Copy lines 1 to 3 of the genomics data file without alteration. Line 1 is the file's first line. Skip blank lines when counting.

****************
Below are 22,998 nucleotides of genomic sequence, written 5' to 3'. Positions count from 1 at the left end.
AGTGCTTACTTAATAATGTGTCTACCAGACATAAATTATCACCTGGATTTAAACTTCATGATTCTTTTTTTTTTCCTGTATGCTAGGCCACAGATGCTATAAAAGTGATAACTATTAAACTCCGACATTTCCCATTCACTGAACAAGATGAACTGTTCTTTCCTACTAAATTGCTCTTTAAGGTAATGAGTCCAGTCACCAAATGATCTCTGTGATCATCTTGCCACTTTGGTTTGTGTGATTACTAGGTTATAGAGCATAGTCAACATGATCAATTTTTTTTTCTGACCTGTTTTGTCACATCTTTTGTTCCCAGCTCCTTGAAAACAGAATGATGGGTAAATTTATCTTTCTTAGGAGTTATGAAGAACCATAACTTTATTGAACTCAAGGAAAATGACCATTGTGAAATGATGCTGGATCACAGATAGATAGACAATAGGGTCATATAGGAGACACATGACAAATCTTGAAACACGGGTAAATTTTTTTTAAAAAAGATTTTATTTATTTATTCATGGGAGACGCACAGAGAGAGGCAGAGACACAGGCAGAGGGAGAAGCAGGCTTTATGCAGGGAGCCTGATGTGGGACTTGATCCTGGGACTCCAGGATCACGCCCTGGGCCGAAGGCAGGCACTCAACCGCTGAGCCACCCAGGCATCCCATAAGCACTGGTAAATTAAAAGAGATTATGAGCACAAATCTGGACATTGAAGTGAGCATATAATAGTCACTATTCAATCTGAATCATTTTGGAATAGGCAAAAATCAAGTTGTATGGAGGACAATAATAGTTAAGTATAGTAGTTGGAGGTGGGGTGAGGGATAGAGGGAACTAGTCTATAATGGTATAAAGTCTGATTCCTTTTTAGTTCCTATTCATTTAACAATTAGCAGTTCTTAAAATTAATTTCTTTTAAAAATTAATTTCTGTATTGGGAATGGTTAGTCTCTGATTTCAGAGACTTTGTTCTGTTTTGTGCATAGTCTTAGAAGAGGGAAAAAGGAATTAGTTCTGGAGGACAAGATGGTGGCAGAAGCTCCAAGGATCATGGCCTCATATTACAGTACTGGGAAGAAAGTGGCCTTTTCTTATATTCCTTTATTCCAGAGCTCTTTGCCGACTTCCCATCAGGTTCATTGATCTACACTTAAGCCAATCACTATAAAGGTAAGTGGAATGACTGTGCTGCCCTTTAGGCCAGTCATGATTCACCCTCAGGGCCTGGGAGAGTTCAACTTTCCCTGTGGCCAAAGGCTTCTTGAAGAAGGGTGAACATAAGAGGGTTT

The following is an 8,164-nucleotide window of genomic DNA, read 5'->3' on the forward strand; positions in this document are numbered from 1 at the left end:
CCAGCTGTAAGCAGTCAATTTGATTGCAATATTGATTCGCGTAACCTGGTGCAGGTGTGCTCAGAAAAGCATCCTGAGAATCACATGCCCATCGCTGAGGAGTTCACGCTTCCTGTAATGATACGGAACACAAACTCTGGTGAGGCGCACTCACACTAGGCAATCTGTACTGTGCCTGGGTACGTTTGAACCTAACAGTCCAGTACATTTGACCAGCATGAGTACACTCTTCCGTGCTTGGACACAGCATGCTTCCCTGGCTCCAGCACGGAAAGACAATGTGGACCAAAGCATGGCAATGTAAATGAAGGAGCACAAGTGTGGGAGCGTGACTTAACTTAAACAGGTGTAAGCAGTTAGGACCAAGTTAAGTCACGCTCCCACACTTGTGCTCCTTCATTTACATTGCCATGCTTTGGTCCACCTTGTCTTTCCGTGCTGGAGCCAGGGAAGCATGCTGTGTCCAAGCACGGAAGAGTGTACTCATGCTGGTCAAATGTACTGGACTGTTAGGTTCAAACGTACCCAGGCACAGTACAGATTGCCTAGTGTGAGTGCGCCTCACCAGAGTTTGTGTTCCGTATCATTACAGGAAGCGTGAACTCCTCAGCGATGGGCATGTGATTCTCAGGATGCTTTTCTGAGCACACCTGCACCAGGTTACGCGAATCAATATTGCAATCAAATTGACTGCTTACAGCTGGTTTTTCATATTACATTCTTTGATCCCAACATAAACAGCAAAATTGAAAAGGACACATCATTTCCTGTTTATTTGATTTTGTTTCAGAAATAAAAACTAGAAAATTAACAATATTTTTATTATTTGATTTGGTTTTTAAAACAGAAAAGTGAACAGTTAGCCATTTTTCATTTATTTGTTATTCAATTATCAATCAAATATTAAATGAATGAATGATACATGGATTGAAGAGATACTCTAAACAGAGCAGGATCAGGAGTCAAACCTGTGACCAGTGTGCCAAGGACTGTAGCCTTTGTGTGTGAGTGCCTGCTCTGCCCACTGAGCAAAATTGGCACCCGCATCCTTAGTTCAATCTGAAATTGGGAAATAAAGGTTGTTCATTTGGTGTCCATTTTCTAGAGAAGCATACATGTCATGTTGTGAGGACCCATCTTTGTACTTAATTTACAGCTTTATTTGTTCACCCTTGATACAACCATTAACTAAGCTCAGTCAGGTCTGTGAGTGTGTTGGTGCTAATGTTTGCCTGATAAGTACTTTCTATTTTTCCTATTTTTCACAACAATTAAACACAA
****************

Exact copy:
Below are 22,998 nucleotides of genomic sequence, written 5' to 3'. Positions count from 1 at the left end.
AGTGCTTACTTAATAATGTGTCTACCAGACATAAATTATCACCTGGATTTAAACTTCATGATTCTTTTTTTTTTCCTGTATGCTAGGCCACAGATGCTATAAAAGTGATAACTATTAAACTCCGACATTTCCCATTCACTGAACAAGATGAACTGTTCTTTCCTACTAAATTGCTCTTTAAGGTAATGAGTCCAGTCACCAAATGATCTCTGTGATCATCTTGCCACTTTGGTTTGTGTGATTACTAGGTTATAGAGCATAGTCAACATGATCAATTTTTTTTTCTGACCTGTTTTGTCACATCTTTTGTTCCCAGCTCCTTGAAAACAGAATGATGGGTAAATTTATCTTTCTTAGGAGTTATGAAGAACCATAACTTTATTGAACTCAAGGAAAATGACCATTGTGAAATGATGCTGGATCACAGATAGATAGACAATAGGGTCATATAGGAGACACATGACAAATCTTGAAACACGGGTAAATTTTTTTTAAAAAAGATTTTATTTATTTATTCATGGGAGACGCACAGAGAGAGGCAGAGACACAGGCAGAGGGAGAAGCAGGCTTTATGCAGGGAGCCTGATGTGGGACTTGATCCTGGGACTCCAGGATCACGCCCTGGGCCGAAGGCAGGCACTCAACCGCTGAGCCACCCAGGCATCCCATAAGCACTGGTAAATTAAAAGAGATTATGAGCACAAATCTGGACATTGAAGTGAGCATATAATAGTCACTATTCAATCTGAATCATTTTGGAATAGGCAAAAATCAAGTTGTATGGAGGACAATAATAGTTAAGTATAGTAGTTGGAGGTGGGGTGAGGGATAGAGGGAACTAGTCTATAATGGTATAAAGTCTGATTCCTTTTTAGTTCCTATTCATTTAACAATTAGCAGTTCTTAAAATTAATTTCTTTTAAAAATTAATTTCTGTATTGGGAATGGTTAGTCTCTGATTTCAGAGACTTTGTTCTGTTTTGTGCATAGTCTTAGAAGAGGGAAAAAGGAATTAGTTCTGGAGGACAAGATGGTGGCAGAAGCTCCAAGGATCATGGCCTCATATTACAGTACTGGGAAGAAAGTGGCCTTTTCTTATATTCCTTTATTCCAGAGCTCTTTGCCGACTTCCCATCAGGTTCATTGATCTACACTTAAGCCAATCACTATAAAGGTAAGTGGAATGACTGTGCTGCCCTTTAGGCCAGTCATGATTCACCCTCAGGGCCTGGGAGAGTTCAACTTTCCCTGTGGCCAAAGGCTTCTTGAAGAAGGGTGAACATAAGAGGGTTT

The following is an 8,164-nucleotide window of genomic DNA, read 5'->3' on the forward strand; positions in this document are numbered from 1 at the left end: